With docility I did so, and reported the result.
“About 163,” I said.
“There you are!” she exclaimed triumphantly. “Throwing away all that perfectly good time amounts simply to murdering 163 harmless old men of seventy, or 326 able-bodied men of thirty-five, or 1,630 innocent little children of seven. If that isn’t atrocity, what is? I think Mr. Hoover or Admiral Grayson, or somebody, ought to be prosecuted.”
I was aghast at this awful result. Then an idea struck me, and I took the pencil and began to figure on my own account.
“Look here, Titania,” I said. “Not so fast. Moving the clock ahead doesn’t really bring those people any nearer their graves. What it does do is bring the ratification of the Peace Treaty sooner, which is a fine thing. By deleting a hundred million hours we shorten Senator Borah’s speeches against the League by 11,410 years. That’s very encouraging.”
“According to that way of reckoning,” she said with sarcasm, “Mr. Borah’s term must have expired about 11,000 years ago.”
“My dear Titania,” I said, “the ways of the Government may seem inscrutable, but we have got to follow them with faith. If Mr. Wilson tells us to murder 163 fine old men in elastic-sided boots we must simply do it, that’s all. Peace is a dreadful thing. We have got to meet the Germans on their own ground. They adopted this daylight-saving measure years ago. They call it Sonnenuntergangverderbenpraxis, I believe. After all, it is only a temporary measure, because in the fall, when the daylight hours get shorter, we shall have to turn the clocks back a couple of hours in order to compensate the gas and electric light companies for all the money they will have lost. That will bring those 163 old gentlemen to life again and double their remaining term of years to make up for their temporary effacement. They are patriotic hostages to Time for the summer only. You must remember that time is only a philosophical abstraction, with no real or tangible existence, and we have a right to do whatever we want with it.”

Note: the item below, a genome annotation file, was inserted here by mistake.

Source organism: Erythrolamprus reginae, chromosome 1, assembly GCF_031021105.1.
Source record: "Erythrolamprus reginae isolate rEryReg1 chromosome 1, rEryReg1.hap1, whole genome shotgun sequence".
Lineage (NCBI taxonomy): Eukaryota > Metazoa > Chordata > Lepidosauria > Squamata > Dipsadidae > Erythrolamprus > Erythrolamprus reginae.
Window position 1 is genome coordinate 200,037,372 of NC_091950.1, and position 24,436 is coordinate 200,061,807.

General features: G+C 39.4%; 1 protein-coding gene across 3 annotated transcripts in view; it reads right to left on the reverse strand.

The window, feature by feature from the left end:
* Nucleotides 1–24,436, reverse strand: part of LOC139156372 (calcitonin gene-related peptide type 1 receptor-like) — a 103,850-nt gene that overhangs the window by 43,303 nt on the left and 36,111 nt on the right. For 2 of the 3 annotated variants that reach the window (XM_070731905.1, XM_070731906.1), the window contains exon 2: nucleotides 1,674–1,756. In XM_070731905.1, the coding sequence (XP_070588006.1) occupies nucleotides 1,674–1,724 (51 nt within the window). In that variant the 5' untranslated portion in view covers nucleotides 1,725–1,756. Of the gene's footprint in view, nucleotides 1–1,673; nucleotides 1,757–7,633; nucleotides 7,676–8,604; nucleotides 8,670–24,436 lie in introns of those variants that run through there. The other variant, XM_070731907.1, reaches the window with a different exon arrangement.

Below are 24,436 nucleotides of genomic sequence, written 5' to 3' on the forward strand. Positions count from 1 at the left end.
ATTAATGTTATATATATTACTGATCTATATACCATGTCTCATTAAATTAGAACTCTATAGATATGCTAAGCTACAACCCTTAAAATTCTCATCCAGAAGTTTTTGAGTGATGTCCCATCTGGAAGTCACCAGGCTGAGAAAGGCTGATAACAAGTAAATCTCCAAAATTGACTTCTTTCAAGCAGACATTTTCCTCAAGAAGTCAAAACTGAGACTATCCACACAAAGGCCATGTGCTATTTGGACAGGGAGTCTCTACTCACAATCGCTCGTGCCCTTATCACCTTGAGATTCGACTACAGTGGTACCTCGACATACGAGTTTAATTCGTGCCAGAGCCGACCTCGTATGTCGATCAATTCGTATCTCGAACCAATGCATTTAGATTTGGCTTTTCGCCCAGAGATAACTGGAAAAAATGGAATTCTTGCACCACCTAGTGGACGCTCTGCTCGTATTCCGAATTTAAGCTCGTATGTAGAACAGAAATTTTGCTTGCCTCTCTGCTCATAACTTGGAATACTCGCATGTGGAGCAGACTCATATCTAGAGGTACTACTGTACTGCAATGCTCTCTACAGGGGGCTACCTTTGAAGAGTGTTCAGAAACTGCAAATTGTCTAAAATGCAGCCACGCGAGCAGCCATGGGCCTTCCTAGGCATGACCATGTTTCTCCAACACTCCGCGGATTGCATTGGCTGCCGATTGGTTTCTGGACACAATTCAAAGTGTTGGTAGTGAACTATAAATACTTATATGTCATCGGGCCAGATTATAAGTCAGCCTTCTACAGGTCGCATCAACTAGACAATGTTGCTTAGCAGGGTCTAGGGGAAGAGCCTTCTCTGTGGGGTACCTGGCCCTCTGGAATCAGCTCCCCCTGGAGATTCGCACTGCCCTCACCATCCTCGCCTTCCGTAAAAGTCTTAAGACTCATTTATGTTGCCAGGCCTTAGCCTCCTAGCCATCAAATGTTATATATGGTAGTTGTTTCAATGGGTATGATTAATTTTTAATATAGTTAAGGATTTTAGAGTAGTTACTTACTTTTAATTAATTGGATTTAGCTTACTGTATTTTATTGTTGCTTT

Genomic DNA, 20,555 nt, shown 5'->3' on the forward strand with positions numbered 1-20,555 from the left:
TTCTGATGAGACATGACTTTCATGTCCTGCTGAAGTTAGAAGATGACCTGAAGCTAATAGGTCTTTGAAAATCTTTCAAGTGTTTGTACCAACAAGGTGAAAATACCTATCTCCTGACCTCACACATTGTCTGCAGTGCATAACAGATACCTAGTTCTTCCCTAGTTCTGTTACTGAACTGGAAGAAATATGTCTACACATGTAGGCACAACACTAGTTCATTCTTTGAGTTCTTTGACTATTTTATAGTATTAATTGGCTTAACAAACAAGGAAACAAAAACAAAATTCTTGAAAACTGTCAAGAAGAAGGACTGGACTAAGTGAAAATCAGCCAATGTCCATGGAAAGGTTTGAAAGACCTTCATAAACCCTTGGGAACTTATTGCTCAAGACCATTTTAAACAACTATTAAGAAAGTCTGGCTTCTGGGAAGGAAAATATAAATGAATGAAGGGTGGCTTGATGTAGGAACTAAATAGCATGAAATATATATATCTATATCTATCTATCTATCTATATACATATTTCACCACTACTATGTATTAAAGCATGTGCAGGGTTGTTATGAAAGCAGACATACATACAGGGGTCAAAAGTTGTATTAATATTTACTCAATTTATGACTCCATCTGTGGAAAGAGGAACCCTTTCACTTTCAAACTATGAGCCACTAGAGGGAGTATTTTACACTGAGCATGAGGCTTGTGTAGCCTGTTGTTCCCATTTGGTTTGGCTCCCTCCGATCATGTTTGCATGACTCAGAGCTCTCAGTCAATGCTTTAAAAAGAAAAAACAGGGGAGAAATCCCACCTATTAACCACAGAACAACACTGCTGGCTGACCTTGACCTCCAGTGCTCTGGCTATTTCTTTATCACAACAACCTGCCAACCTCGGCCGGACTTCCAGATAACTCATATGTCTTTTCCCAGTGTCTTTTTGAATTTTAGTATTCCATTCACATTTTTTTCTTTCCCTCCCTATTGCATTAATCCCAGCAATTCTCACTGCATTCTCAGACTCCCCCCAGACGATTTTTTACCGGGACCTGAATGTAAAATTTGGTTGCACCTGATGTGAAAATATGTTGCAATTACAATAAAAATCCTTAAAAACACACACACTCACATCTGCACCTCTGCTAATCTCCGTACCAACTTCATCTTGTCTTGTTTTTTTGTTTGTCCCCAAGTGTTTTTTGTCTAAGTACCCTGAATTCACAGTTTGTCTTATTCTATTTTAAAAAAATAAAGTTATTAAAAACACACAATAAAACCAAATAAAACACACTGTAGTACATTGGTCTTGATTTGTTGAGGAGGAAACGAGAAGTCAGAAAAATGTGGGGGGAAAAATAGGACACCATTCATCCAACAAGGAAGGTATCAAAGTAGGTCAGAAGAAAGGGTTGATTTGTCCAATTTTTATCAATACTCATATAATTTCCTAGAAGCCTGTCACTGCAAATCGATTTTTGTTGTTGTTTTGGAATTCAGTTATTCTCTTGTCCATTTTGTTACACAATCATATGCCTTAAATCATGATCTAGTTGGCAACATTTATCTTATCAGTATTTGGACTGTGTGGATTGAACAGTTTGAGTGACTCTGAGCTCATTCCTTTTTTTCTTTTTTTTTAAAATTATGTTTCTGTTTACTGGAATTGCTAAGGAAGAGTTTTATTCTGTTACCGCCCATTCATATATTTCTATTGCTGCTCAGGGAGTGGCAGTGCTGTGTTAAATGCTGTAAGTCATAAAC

“I will remind you of that,” she said, “at getting-up time on Sunday morning. I still think that if we are going to monkey with the clocks at all it would be better to turn them backward instead of forward. Certainly that would bring you home from the club a little earlier.”
“My dear,” I said, “we are in the Government’s hands. A little later we may be put on time rations, just as we are on food rations. We may have time cards to encourage thrift in saving time. Every time we save an hour we will get a little stamp to show for it. When we fill out a whole card we will be entitled to call ourselves a month younger than we are. Tell that to Mrs. Borgia; it will reconcile her.”
A lusty uproar made itself heard upstairs and Titania gave a little scream. “Heavens!” she cried. “Here I am talking with you and Junior’s bottle is half an hour late. I don’t care what Mr. Wilson does to the clocks; he won’t be able to fool Junior. He knows when it’s, time for meals. Won’t you call up Central and find out the exact time?”